Keeping the Beat on the Street: The New Orleans Brass Band Renaissance

Keeping the Beat on the Street: The New Orleans Brass Band Renaissance

by Mick Burns
     
 

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Told in the words of the musicians themselves, Keeping the Beat on the Street celebrates the renewed passion and pageantry among black brass bands in New Orleans. Mick Burns introduces the people who play the music and shares their insights, showing why New Orleans is the place where jazz continues to grow. Brass bands waned during the civil rights era but

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Overview

Told in the words of the musicians themselves, Keeping the Beat on the Street celebrates the renewed passion and pageantry among black brass bands in New Orleans. Mick Burns introduces the people who play the music and shares their insights, showing why New Orleans is the place where jazz continues to grow. Brass bands waned during the civil rights era but revived around 1970 and then flourished in the 1980s when the music became cool with the younger generation. In the only book to cover this revival, Burns interviews members from a variety of bands, including the Fairview Baptist Church Brass Band, the Dirty Dozen, Tuba Fats' Chosen Few, and the Rebirth Brass Band. He captures their thoughts about the music, their careers, audiences, influences from rap and hip-hop, the resurgence of New Orleans social and pleasure clubs and second lines, traditional versus funk style, recording deals, and touring. For anyone who loves jazz and the city where it was born, Keeping the Beat on the Street is a book to savor.

"We should be grateful to Mick Burns for undertaking the task of producing... the only book to cover the subject of what he rightly calls the brass band renaissance." -- New Orleans Music

"A welcome look at the history of brass bands. These oral histories provide a valuable contribution to New Orleans musical history.... What shines through the musicians' words is love of craft, love of culture." -- New Orleans Times-Picayune

"A seminal work about the Brass Bands of New Orleans." -- Louisiana Libraries

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Editorial Reviews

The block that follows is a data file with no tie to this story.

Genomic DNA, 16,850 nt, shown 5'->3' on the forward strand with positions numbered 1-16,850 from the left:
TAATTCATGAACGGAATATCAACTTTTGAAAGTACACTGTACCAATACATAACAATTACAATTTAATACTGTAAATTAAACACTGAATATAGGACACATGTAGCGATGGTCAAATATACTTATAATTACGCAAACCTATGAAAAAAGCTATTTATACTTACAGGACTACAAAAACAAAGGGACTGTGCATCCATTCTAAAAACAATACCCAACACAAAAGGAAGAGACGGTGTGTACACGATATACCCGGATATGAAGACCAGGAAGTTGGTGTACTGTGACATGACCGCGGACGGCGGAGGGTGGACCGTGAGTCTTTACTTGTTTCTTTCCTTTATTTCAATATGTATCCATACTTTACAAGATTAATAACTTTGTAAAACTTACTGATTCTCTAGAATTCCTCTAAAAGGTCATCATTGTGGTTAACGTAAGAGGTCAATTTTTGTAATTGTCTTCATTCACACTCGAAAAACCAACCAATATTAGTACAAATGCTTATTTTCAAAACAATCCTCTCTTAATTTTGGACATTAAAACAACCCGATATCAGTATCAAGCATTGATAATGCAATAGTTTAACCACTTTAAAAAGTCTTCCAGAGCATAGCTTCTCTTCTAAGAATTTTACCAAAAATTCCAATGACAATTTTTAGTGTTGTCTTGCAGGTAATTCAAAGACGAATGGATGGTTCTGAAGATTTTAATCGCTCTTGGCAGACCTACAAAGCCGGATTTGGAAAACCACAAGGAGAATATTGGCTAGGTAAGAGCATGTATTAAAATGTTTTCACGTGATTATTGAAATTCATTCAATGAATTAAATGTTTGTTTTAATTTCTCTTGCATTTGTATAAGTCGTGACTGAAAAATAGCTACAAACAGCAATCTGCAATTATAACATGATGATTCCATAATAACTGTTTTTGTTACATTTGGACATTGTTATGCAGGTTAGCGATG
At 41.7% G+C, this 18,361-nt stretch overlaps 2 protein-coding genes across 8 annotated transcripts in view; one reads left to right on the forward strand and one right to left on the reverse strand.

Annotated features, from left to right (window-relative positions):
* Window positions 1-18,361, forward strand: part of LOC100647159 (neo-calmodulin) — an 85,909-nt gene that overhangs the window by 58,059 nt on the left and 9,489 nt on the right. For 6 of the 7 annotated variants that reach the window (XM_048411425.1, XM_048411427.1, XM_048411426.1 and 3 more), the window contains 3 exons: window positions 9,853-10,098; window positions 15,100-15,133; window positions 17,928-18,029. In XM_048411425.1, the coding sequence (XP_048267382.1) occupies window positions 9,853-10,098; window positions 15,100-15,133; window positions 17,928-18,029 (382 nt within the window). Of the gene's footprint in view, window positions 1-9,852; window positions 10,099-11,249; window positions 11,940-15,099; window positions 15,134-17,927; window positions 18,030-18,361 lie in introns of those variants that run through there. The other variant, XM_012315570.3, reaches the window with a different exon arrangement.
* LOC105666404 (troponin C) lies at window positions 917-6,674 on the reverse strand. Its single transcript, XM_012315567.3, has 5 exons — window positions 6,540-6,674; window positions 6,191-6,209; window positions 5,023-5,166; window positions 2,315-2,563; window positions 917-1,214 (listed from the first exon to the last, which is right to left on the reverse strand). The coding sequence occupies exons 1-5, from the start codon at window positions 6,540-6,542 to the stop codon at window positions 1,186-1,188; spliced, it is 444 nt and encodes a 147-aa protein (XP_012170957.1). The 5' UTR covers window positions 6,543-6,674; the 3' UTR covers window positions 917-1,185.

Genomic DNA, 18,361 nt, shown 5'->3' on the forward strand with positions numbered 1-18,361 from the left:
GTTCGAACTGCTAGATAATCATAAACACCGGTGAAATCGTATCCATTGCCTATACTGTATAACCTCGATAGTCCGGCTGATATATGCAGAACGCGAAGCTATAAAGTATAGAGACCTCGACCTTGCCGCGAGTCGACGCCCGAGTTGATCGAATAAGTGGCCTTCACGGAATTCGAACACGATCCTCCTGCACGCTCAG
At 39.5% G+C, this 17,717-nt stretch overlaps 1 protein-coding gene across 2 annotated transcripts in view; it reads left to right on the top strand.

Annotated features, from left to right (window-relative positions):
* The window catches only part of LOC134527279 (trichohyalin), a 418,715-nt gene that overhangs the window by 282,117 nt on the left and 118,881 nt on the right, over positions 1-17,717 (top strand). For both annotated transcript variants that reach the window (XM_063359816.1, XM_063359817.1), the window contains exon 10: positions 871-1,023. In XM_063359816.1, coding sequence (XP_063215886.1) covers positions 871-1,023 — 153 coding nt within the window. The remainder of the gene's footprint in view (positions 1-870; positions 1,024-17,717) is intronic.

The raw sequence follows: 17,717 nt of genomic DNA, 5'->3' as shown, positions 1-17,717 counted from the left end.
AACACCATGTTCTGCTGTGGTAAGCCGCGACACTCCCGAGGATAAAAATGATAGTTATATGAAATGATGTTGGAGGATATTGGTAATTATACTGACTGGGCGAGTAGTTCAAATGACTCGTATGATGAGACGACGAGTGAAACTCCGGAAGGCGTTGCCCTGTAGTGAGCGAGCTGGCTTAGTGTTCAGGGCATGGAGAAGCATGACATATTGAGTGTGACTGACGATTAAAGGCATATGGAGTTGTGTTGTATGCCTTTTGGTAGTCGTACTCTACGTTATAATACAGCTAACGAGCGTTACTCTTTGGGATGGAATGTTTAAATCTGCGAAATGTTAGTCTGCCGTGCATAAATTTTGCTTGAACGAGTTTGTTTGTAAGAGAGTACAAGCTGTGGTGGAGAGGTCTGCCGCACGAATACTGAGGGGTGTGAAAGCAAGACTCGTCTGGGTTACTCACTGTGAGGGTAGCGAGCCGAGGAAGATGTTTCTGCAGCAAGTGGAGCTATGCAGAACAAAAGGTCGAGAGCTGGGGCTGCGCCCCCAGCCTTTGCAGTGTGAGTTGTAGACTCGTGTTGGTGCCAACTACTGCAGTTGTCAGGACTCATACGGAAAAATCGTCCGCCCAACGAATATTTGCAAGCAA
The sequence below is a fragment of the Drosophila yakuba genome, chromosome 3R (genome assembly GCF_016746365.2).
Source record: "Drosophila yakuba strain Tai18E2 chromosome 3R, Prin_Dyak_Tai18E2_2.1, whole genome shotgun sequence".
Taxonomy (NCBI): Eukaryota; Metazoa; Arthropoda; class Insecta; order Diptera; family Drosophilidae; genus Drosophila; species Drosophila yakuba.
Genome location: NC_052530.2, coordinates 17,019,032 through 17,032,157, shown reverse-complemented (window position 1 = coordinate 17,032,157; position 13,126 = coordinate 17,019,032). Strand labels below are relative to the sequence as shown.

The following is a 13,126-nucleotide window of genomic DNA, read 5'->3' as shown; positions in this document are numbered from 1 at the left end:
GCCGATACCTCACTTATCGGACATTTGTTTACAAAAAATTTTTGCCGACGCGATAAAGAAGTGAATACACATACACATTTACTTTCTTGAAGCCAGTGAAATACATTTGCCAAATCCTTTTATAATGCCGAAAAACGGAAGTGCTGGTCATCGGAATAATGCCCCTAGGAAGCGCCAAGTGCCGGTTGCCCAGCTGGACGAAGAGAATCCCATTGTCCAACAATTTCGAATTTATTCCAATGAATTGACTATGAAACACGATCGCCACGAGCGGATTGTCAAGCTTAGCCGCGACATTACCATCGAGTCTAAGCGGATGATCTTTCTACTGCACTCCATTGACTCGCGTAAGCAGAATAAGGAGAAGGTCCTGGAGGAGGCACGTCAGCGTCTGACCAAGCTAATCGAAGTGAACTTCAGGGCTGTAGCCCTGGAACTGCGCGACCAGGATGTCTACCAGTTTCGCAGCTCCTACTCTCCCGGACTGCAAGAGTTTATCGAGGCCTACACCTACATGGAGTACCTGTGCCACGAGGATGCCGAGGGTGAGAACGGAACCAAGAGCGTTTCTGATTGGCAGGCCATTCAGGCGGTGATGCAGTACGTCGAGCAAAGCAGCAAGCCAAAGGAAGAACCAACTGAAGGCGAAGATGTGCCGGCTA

Publishers Weekly
According to Burns, jazz musician and author of The Great Olympia Band, African-American brass bands, which date back to the 1870s, "still provide a crucible for the seemingly inexhaustible supply of creative fire that is New Orleans music." He specifically addresses the resurgence of the brass band scene over the past 30 years, interviewing key musicians and other players and presenting their first-person accounts in sections titled "Band Call." Together these stories weave a loose history of the music and the social club scene that has traditionally sustained it, charting the rise of youth bands in the 1970s, the huge success of the Dirty Dozen Brass Band in the '80s and international interest that continues today. Many musicians start with the New Orleans address where they were born and recall local heroes and rehearsals in nearby garages, showing the vibrancy of brass band music to those who play it and its importance to New Orleans life. The book was completed before the devastation of Hurricane Katrina, and the disaster's implications are not considered in the text, though it is clear that the music and the city are inextricably entwined, making this retrospective as poignant as it is informative. Photos. (Jan.) Copyright 2005 Reed Business Information.
Library Journal
Writer and jazz musician Burns provides an oral history of the burgeoning number of brass bands in New Orleans over the last 30 years. In his introduction, he outlines the growth of New Orleans social clubs (60 at last count), which created the need for brass bands at their anniversary parades and funerals. He convincingly demonstrates the evolution of the music with such groups as the Dirty Dozen Brass Band and the Rebirth Brass Band, which have kept alive yet modernized the century-long tradition. The bulk of the book is made up of nearly 20 revealing interviews with some of the main players in the brass band renaissance: local jazz legend Danny Barker; reed man Joe Torregano; trumpeters Leroy Jones, Blodie Davis, and Gregg Stafford; and drummer Benny Jones. Historians Tad Jones and Jerry Brock and community leader Jerome Smith are also featured. Overall, Burns delivers an appealing personal view of a neglected jazz subgenre, which one hopes will survive Hurricane Katrina's aftermath. Recommended for jazz buffs.-Dave Szatmary, Univ. of Washington, Seattle Copyright 2005 Reed Business Information.

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Product Details

ISBN-13:
9780807155837
Publisher:
Louisiana State University Press
Publication date:
02/01/2008
Sold by:
Barnes & Noble
Format:
NOOK Book
Pages:
216
File size:
4 MB

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